Bioethics commission sets out game plan for creating consensus
Rapid innovation in the wake of the development of the CRISPR gene editing technology has not caught the US Presidential Commission for the Study of Bioethical Issues napping. Armed with this tool, scientists will be eager to conduct many ethically contentious experiments with government funding — and the Commission seems keen to facilitate this.
So in the waning days of the Obama administration, the Commission has issued a report about decision-making in an age of bioethical change. The commission is merely an advisory body which reports to the White House and can be reconstituted or dissolved by the next President. However, its recommendations will no doubt influence policy, especially if Mrs Clinton wins in November.
Rather than dealing with a specific issue, the report, Bioethics for Every Generation: Deliberation and Education in Health, Science, and Technology, discusses how to reach a consensus on controversial issues when the broader public really doesn’t understand all the implications of policy. In the United States this has led to acrimonious debates conducted on the front pages of newspapers and on prime-time TV on issues like the death of Terri Schiavo, embryonic stem cell research, the assisted suicide of Brittany Maynard, or Planned Parenthood’s sale of foetal tissue.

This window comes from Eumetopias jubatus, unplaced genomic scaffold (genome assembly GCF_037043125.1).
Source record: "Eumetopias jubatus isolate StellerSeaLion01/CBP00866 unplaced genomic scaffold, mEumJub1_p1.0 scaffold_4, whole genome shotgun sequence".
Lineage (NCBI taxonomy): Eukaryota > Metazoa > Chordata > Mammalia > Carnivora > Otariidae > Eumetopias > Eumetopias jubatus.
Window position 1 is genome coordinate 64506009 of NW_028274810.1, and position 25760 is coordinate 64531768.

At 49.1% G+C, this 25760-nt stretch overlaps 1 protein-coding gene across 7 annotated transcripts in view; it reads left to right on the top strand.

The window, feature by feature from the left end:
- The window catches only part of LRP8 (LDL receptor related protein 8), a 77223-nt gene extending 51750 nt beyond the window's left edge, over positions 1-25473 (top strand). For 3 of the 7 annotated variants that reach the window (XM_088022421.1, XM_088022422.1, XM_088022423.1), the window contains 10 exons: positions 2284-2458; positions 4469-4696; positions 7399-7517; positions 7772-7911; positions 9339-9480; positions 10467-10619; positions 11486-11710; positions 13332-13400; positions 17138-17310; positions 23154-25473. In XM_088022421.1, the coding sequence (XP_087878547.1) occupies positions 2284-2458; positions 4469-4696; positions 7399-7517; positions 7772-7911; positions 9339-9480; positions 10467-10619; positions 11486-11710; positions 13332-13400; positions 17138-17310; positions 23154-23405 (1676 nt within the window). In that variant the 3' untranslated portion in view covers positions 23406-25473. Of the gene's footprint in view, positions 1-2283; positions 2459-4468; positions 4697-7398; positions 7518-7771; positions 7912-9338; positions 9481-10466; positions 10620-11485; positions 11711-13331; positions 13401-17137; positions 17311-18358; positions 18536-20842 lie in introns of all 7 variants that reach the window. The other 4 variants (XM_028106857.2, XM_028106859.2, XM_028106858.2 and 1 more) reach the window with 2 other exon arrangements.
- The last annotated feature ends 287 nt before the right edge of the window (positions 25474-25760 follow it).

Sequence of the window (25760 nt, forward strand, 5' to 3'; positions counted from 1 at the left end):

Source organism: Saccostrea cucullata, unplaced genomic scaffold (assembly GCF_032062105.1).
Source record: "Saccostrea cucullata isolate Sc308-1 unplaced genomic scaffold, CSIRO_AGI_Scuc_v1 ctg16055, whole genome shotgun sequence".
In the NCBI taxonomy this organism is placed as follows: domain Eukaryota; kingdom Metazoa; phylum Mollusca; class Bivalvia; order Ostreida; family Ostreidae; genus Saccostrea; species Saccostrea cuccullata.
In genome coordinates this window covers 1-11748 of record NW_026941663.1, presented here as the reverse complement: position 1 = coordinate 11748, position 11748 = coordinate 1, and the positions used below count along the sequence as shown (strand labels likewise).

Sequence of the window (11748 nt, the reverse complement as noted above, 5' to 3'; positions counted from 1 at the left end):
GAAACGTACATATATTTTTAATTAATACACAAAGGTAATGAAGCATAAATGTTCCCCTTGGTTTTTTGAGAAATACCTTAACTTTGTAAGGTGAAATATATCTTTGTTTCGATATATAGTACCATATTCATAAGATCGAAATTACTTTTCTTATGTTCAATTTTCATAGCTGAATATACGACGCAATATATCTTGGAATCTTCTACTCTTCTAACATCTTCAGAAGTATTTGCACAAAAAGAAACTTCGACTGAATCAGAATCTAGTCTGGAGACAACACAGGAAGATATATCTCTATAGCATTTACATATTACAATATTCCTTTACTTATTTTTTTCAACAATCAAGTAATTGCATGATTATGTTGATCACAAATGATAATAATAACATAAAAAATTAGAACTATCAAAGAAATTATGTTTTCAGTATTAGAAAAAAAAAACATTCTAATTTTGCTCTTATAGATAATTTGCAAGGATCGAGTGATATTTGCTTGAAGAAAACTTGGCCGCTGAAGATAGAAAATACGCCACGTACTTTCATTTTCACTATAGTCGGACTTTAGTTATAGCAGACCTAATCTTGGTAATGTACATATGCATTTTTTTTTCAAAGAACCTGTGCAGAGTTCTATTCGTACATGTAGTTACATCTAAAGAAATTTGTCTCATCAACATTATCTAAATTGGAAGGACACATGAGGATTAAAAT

Finding a way to reach a decision on such issues without Sturm und Drang is the ultimate purpose of the report. The model it proposes is “democratic deliberation” backed up by ethics education. “Democratic” does not mean that the decision-making takes place in Congress, but that it embodies qualities like respect, compromise, reason-giving, and constructive public engagement.
Ethics education is supposed to be life-long and universal, from toddlers to seasoned bioethicists:
Schools from pre-kindergarten to professional training programs can and should incorporate ethics education into their curricula to help build the ethics literacy that will enable us to reason through complex bioethical problems we all will face. Ethics education can raise the population’s ethics and scientific literacy and can help prepare everyone for the difficult conversations and decisions that bioethics presents.
The model for the Commission’s proposal comes from the United Kingdom, where the national fertility authority successfully staged a 13-month campaign to persuade Britons that mitochondrial donation was ethical and necessary. It partnered with a government-funded media office for promoting science and organises deliberative workshops, open consultation meetings, a representative survey, patient focus groups, and an open consultation questionnaire. The result was an easy win in Parliament, despite an outcry from opponents over the creation of three-parent embryos.
Whether “democratic deliberation” will work across the Atlantic in a more diverse and polarised society is hard to judge. But the Commission feels that it is the best way to break deadlocks in science policy:
It provides a morally and practically defensible way for addressing hyperpartisan gridlock. It also promotes mutual respect rather than fueling the sharp polarization and heightened differences that make consensus and legitimate outcomes nearly impossible in our current context.
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